The untold truth of Fortnite

Fortnite: Battle Royale is one of the hottest video games on the planet — very few games manage to rack up 10 million players in their first two weeks on the market. But despite appearances, it didn't appear from out of nowhere. Fortnite has been in development for over half a decade, and it's been subject to all kinds of controversies, delays, and disputes along the way. These are some of the game's highest (and lowest) moments so far — and the game isn't even finished yet. Expect more shenanigans to follow.

Fortnite's popularity, by the numbers

Everyone knows that Fortnite is popular, but how popular is it exactly? According to the stats, Fortnite isn't just the game of the moment. It's one of the biggest titles to come along in years.

As of June 2018, less than a year after Fortnite's inaugural "Save the World" mode launched, Fortnite has over 125 million players, 40 million of whom log in at least once a month. By contrast, it took Hearthstone, the free-to-play digital card game, three years to amass an audience merely 70 million strong. While League of Legends does have the edge on Fortnite with 100 million monthly players, it's also ten years old and has a thriving competitive scene.

Fortnite is dominating game streaming and video services, too. In March 2018, 42 million people watched a live Fortnite tournament, making it the biggest game-streaming event in YouTube history. Tyler "Ninja" Blevins' historic stream with hip-hop artist Drake shattered Twitch's records for non-tournament events. And in Summer 2018, Fortnite's fifth season launch earned $3 million on iOS alone, and the mobile edition is netting over $2 million a day.

That's a lot of Fortnite, and it requires a lot of data, so it's no surprise that Fortnite's setting records there, too. When Season 5 started, Fortnite players used 37 terabytes per second — or about five times more data than internet users consumed during the 2018 presidential election. So, yeah. The numbers don't lie: Fortnite is a big, big deal.

From flop to phenomenon in 63 days

As most fans know, Fortnite didn't start as a self-conscious take on PlayerUnknown's Battlegrounds' popular battle royale-style gameplay. It was initially pitched as a mash-up between Minecraft and the co-op zombie shooter Left 4 Dead. In fact, Fortnite: Save the World, which pits teams of players against hordes of monsters, forcing them to build forts to survive the carnage, hit early access on July 25, 2017.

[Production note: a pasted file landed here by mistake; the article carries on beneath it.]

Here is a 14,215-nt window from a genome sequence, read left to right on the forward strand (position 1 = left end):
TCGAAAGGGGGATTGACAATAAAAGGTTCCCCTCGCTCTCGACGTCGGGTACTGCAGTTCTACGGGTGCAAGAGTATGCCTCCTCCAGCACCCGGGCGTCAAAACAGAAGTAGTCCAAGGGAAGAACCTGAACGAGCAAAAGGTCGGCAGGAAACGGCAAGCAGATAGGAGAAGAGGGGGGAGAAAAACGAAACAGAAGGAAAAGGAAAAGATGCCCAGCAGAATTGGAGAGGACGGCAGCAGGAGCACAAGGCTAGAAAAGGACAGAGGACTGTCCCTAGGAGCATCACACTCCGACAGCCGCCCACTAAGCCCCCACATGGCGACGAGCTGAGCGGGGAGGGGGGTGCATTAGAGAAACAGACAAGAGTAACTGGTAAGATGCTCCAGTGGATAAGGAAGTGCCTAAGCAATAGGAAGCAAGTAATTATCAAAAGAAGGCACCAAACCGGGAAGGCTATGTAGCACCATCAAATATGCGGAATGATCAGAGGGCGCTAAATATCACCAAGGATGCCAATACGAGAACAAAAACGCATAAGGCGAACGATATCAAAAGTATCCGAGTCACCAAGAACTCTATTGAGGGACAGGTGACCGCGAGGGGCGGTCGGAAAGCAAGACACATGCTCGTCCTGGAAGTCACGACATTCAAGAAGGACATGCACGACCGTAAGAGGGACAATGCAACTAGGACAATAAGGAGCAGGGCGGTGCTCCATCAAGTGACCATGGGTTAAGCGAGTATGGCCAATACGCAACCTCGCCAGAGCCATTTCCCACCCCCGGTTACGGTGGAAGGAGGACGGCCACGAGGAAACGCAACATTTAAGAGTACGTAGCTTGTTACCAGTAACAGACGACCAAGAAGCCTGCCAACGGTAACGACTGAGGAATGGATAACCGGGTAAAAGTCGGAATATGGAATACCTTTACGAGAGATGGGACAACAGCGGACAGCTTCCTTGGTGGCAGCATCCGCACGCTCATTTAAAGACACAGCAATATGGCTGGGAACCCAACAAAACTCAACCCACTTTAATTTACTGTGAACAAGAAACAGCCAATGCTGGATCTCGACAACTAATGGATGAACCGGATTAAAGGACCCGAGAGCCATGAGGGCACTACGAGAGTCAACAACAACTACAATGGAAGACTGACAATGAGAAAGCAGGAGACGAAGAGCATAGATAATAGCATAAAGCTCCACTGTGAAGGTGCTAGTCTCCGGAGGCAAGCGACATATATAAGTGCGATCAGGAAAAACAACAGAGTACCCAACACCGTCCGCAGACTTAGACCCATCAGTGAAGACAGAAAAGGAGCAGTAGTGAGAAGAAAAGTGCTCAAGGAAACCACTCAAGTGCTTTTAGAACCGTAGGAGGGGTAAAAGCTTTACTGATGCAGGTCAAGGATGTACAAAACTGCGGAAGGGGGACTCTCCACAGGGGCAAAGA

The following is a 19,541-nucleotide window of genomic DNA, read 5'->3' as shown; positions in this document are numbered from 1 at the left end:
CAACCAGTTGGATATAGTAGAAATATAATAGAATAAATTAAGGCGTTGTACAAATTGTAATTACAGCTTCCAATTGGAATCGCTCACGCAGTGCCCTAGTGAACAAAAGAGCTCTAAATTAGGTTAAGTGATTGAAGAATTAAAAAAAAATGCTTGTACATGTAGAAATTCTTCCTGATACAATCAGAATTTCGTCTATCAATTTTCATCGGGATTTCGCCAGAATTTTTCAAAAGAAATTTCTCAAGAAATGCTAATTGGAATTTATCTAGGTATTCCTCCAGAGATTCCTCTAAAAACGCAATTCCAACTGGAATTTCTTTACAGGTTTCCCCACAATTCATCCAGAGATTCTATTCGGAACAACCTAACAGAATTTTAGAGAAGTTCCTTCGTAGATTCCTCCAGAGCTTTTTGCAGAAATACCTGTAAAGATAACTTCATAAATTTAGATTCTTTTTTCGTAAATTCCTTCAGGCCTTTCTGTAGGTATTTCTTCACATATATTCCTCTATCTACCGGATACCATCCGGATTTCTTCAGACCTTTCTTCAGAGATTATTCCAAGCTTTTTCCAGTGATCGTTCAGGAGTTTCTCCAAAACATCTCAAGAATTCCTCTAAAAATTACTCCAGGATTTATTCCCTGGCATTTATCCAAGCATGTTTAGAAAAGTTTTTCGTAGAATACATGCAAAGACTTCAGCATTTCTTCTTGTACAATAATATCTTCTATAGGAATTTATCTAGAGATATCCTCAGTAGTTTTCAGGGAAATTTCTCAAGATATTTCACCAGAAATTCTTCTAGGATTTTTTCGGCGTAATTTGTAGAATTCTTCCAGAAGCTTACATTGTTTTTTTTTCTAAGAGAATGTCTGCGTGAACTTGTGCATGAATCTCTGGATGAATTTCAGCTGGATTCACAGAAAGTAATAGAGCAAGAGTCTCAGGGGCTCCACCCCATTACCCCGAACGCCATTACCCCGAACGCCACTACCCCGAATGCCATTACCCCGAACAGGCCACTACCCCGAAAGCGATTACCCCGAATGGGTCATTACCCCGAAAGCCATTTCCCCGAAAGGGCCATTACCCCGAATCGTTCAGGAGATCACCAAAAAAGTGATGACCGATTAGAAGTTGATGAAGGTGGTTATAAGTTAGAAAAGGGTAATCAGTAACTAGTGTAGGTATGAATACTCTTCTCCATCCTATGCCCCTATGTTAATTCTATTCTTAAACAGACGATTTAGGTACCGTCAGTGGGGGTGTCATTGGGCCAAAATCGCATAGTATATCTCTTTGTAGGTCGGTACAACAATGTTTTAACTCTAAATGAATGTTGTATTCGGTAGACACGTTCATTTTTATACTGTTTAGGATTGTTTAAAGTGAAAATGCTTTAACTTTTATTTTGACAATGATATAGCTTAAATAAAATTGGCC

But it's Fortnite: Battle Royale, not Save the World, that turned Fortnite into a bona fide hit. Here's the funny thing: while it took six years for players to get their hands on Save the World, Battle Royale was made in a mere two months. It wasn't started until after Save the World launched, and wasn't free-to-play until two weeks before release. All in all, that's a remarkably fast turnaround time, and Epic Games' Ed Zobrist says it probably couldn't have been done at a bigger publisher. In fact, in order to get things finished on schedule, Epic had to borrow members from its Unreal Tournament team for some extra last-minute help.

It was the right call. While Fortnite: Save the World received mediocre reviews, Fornite: Battle Royale has more or less conquered the gaming world. Yes, Save the World remains a great place to farm V-bucks, but if you want to see what everyone is talking about, Battle Royale is where the action's at.

A flagship that never set sail

Fortnite is playable on everything from top-end PCs to phones, but that wasn't always the plan. At first, Fortnite was planned as a PC-exclusive. In fact, Epic intended to use Fortnite as a showcase for the latest iteration of its Unreal Engine.

In 2012, Epic spokesperson and long-time designer Cliff Bleszinski told a crowd at San Diego Comic-Con that Fortnite "is a PC-designed game, it's shipping exclusively for the PC." Not only is PC gaming an important part of Epic's heritage, Bleszinski said, but the new Unreal Engine was (at the time) so advanced that it only made sense to run it on top-end PCs. "Next-gen's here," Bleszinski elaborated. "It's been here. It's a high-end PC." In fact, the Unreal Engine 4 was developed specifically for Fortnite. The game was simply too big to run on Unreal Engine 3, and early in production Epic realized that the game would need a whole new engine. So, it built one.

That's not how things panned out, of course. Unreal Engine 4 was ready for prime time in 2014 while Fortnite was still just a "pretty functional prototype," and Epic decided to release it without its signature title. Since then, the Unreal Engine 4 has gone one to power all kinds of interesting games — including PlayerUnknown's Battlegrounds, which has caused Epic no small amount of strife (more on that later).

So long, CliffyB

In its own way, Fortnite helped to part its parent studio from its most famous developer.